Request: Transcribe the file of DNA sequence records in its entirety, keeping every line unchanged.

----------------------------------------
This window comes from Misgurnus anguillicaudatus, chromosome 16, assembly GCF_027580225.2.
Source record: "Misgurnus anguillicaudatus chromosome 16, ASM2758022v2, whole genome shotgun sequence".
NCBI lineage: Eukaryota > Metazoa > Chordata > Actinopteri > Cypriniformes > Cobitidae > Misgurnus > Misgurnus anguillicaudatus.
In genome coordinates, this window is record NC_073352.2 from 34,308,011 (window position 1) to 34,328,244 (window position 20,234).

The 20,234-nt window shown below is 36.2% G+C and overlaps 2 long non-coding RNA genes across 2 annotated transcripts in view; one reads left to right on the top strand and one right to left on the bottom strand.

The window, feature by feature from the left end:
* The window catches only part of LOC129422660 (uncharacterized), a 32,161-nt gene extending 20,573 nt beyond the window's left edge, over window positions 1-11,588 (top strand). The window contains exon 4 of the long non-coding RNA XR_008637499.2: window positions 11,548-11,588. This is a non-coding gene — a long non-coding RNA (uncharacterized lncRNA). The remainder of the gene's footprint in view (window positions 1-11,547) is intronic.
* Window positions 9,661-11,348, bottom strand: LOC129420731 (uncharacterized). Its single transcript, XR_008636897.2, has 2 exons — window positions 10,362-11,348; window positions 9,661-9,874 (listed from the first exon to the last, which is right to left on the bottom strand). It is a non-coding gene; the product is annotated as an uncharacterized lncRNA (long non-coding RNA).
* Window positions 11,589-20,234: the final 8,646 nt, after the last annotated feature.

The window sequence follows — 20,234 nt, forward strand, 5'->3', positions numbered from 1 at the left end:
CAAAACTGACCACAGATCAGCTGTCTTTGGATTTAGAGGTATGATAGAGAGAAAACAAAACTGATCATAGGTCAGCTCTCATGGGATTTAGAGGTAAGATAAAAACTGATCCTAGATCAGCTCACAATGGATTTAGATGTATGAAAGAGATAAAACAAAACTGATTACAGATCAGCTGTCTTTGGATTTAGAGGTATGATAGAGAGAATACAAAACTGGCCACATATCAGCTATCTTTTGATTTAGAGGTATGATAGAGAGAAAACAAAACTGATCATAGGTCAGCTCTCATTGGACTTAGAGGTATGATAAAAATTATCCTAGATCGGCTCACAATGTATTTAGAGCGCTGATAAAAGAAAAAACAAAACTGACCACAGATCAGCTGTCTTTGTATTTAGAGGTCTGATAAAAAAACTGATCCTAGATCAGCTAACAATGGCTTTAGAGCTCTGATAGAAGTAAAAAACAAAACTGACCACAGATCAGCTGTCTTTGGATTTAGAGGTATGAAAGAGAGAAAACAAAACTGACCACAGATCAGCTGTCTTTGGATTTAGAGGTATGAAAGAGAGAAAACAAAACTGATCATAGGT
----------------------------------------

This window comes from Misgurnus anguillicaudatus, chromosome 16, assembly GCF_027580225.2.
Source record: "Misgurnus anguillicaudatus chromosome 16, ASM2758022v2, whole genome shotgun sequence".
NCBI lineage: Eukaryota > Metazoa > Chordata > Actinopteri > Cypriniformes > Cobitidae > Misgurnus > Misgurnus anguillicaudatus.
In genome coordinates, this window is record NC_073352.2 from 34,308,011 (window position 1) to 34,328,244 (window position 20,234).

The 20,234-nt window shown below is 36.2% G+C and overlaps 2 long non-coding RNA genes across 2 annotated transcripts in view; one reads left to right on the top strand and one right to left on the bottom strand.

The window, feature by feature from the left end:
* The window catches only part of LOC129422660 (uncharacterized), a 32,161-nt gene extending 20,573 nt beyond the window's left edge, over window positions 1-11,588 (top strand). The window contains exon 4 of the long non-coding RNA XR_008637499.2: window positions 11,548-11,588. This is a non-coding gene — a long non-coding RNA (uncharacterized lncRNA). The remainder of the gene's footprint in view (window positions 1-11,547) is intronic.
* Window positions 9,661-11,348, bottom strand: LOC129420731 (uncharacterized). Its single transcript, XR_008636897.2, has 2 exons — window positions 10,362-11,348; window positions 9,661-9,874 (listed from the first exon to the last, which is right to left on the bottom strand). It is a non-coding gene; the product is annotated as an uncharacterized lncRNA (long non-coding RNA).
* Window positions 11,589-20,234: the final 8,646 nt, after the last annotated feature.

The window sequence follows — 20,234 nt, forward strand, 5'->3', positions numbered from 1 at the left end:
CAAAACTGACCACAGATCAGCTGTCTTTGGATTTAGAGGTATGATAGAGAGAAAACAAAACTGATCATAGGTCAGCTCTCATGGGATTTAGAGGTAAGATAAAAACTGATCCTAGATCAGCTCACAATGGATTTAGATGTATGAAAGAGATAAAACAAAACTGATTACAGATCAGCTGTCTTTGGATTTAGAGGTATGATAGAGAGAATACAAAACTGGCCACATATCAGCTATCTTTTGATTTAGAGGTATGATAGAGAGAAAACAAAACTGATCATAGGTCAGCTCTCATTGGACTTAGAGGTATGATAAAAATTATCCTAGATCGGCTCACAATGTATTTAGAGCGCTGATAAAAGAAAAAACAAAACTGACCACAGATCAGCTGTCTTTGTATTTAGAGGTCTGATAAAAAAACTGATCCTAGATCAGCTAACAATGGCTTTAGAGCTCTGATAGAAGTAAAAAACAAAACTGACCACAGATCAGCTGTCTTTGGATTTAGAGGTATGAAAGAGAGAAAACAAAACTGACCACAGATCAGCTGTCTTTGGATTTAGAGGTATGAAAGAGAGAAAACAAAACTGATCATAGGT